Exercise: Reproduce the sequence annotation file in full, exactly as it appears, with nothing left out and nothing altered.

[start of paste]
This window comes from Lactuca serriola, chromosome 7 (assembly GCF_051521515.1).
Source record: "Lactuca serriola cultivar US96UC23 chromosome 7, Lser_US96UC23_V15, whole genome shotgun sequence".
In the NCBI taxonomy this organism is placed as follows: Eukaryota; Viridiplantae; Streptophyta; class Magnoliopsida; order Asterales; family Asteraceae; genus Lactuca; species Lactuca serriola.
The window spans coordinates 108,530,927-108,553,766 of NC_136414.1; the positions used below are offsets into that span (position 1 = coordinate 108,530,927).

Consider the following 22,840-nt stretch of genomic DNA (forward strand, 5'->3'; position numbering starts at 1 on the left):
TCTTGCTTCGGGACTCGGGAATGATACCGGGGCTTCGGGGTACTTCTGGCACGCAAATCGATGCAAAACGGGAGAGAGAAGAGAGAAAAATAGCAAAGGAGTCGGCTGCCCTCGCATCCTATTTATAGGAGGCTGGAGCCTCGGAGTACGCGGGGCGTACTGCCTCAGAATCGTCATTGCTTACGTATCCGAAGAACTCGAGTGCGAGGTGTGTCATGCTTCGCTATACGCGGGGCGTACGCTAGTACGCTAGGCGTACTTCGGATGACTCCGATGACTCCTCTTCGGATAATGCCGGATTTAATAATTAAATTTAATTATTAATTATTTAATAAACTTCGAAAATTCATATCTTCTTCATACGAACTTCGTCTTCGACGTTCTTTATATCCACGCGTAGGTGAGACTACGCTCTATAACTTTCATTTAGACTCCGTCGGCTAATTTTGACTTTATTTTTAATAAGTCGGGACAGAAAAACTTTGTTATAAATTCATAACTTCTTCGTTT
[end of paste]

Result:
This window comes from Lactuca serriola, chromosome 7 (assembly GCF_051521515.1).
Source record: "Lactuca serriola cultivar US96UC23 chromosome 7, Lser_US96UC23_V15, whole genome shotgun sequence".
In the NCBI taxonomy this organism is placed as follows: Eukaryota; Viridiplantae; Streptophyta; class Magnoliopsida; order Asterales; family Asteraceae; genus Lactuca; species Lactuca serriola.
The window spans coordinates 108,530,927-108,553,766 of NC_136414.1; the positions used below are offsets into that span (position 1 = coordinate 108,530,927).

Consider the following 22,840-nt stretch of genomic DNA (forward strand, 5'->3'; position numbering starts at 1 on the left):
TCTTGCTTCGGGACTCGGGAATGATACCGGGGCTTCGGGGTACTTCTGGCACGCAAATCGATGCAAAACGGGAGAGAGAAGAGAGAAAAATAGCAAAGGAGTCGGCTGCCCTCGCATCCTATTTATAGGAGGCTGGAGCCTCGGAGTACGCGGGGCGTACTGCCTCAGAATCGTCATTGCTTACGTATCCGAAGAACTCGAGTGCGAGGTGTGTCATGCTTCGCTATACGCGGGGCGTACGCTAGTACGCTAGGCGTACTTCGGATGACTCCGATGACTCCTCTTCGGATAATGCCGGATTTAATAATTAAATTTAATTATTAATTATTTAATAAACTTCGAAAATTCATATCTTCTTCATACGAACTTCGTCTTCGACGTTCTTTATATCCACGCGTAGGTGAGACTACGCTCTATAACTTTCATTTAGACTCCGTCGGCTAATTTTGACTTTATTTTTAATAAGTCGGGACAGAAAAACTTTGTTATAAATTCATAACTTCTTCGTTT